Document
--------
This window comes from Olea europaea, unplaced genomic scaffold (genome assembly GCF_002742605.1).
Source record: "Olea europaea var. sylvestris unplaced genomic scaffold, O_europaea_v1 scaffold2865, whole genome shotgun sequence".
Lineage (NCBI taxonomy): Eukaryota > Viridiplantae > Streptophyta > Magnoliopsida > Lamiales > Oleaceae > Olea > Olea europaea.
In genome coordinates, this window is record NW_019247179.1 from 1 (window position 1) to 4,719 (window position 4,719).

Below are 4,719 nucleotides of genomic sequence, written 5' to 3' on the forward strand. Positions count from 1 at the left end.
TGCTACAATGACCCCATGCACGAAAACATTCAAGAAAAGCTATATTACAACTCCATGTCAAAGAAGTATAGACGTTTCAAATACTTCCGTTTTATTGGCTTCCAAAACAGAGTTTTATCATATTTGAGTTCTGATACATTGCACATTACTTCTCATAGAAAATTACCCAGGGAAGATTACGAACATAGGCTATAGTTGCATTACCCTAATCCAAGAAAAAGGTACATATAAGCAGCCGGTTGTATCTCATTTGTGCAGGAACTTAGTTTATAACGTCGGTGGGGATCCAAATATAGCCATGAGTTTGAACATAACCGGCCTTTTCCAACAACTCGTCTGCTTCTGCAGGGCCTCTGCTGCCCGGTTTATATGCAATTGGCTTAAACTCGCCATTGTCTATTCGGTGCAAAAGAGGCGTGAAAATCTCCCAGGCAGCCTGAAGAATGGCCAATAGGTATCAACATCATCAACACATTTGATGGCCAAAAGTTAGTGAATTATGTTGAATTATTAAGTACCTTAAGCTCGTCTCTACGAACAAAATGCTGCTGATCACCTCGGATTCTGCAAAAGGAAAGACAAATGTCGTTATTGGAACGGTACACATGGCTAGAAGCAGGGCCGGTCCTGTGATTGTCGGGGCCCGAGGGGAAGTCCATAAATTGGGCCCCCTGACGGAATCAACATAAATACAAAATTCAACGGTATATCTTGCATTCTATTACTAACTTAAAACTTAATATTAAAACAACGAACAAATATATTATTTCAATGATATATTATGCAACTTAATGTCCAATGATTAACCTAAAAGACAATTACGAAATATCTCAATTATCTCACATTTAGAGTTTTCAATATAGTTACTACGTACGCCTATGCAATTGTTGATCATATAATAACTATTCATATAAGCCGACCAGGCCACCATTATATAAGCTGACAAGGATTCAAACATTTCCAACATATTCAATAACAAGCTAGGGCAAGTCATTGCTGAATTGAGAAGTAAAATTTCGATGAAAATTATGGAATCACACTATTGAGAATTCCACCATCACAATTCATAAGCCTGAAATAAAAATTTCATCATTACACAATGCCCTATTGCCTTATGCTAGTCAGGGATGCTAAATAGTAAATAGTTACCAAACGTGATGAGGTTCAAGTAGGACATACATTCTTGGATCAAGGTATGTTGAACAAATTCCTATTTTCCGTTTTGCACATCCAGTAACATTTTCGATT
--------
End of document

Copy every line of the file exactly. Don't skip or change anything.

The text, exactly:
This window comes from Olea europaea, unplaced genomic scaffold (genome assembly GCF_002742605.1).
Source record: "Olea europaea var. sylvestris unplaced genomic scaffold, O_europaea_v1 scaffold2865, whole genome shotgun sequence".
Lineage (NCBI taxonomy): Eukaryota > Viridiplantae > Streptophyta > Magnoliopsida > Lamiales > Oleaceae > Olea > Olea europaea.
In genome coordinates, this window is record NW_019247179.1 from 1 (window position 1) to 4,719 (window position 4,719).

Below are 4,719 nucleotides of genomic sequence, written 5' to 3' on the forward strand. Positions count from 1 at the left end.
TGCTACAATGACCCCATGCACGAAAACATTCAAGAAAAGCTATATTACAACTCCATGTCAAAGAAGTATAGACGTTTCAAATACTTCCGTTTTATTGGCTTCCAAAACAGAGTTTTATCATATTTGAGTTCTGATACATTGCACATTACTTCTCATAGAAAATTACCCAGGGAAGATTACGAACATAGGCTATAGTTGCATTACCCTAATCCAAGAAAAAGGTACATATAAGCAGCCGGTTGTATCTCATTTGTGCAGGAACTTAGTTTATAACGTCGGTGGGGATCCAAATATAGCCATGAGTTTGAACATAACCGGCCTTTTCCAACAACTCGTCTGCTTCTGCAGGGCCTCTGCTGCCCGGTTTATATGCAATTGGCTTAAACTCGCCATTGTCTATTCGGTGCAAAAGAGGCGTGAAAATCTCCCAGGCAGCCTGAAGAATGGCCAATAGGTATCAACATCATCAACACATTTGATGGCCAAAAGTTAGTGAATTATGTTGAATTATTAAGTACCTTAAGCTCGTCTCTACGAACAAAATGCTGCTGATCACCTCGGATTCTGCAAAAGGAAAGACAAATGTCGTTATTGGAACGGTACACATGGCTAGAAGCAGGGCCGGTCCTGTGATTGTCGGGGCCCGAGGGGAAGTCCATAAATTGGGCCCCCTGACGGAATCAACATAAATACAAAATTCAACGGTATATCTTGCATTCTATTACTAACTTAAAACTTAATATTAAAACAACGAACAAATATATTATTTCAATGATATATTATGCAACTTAATGTCCAATGATTAACCTAAAAGACAATTACGAAATATCTCAATTATCTCACATTTAGAGTTTTCAATATAGTTACTACGTACGCCTATGCAATTGTTGATCATATAATAACTATTCATATAAGCCGACCAGGCCACCATTATATAAGCTGACAAGGATTCAAACATTTCCAACATATTCAATAACAAGCTAGGGCAAGTCATTGCTGAATTGAGAAGTAAAATTTCGATGAAAATTATGGAATCACACTATTGAGAATTCCACCATCACAATTCATAAGCCTGAAATAAAAATTTCATCATTACACAATGCCCTATTGCCTTATGCTAGTCAGGGATGCTAAATAGTAAATAGTTACCAAACGTGATGAGGTTCAAGTAGGACATACATTCTTGGATCAAGGTATGTTGAACAAATTCCTATTTTCCGTTTTGCACATCCAGTAACATTTTCGATT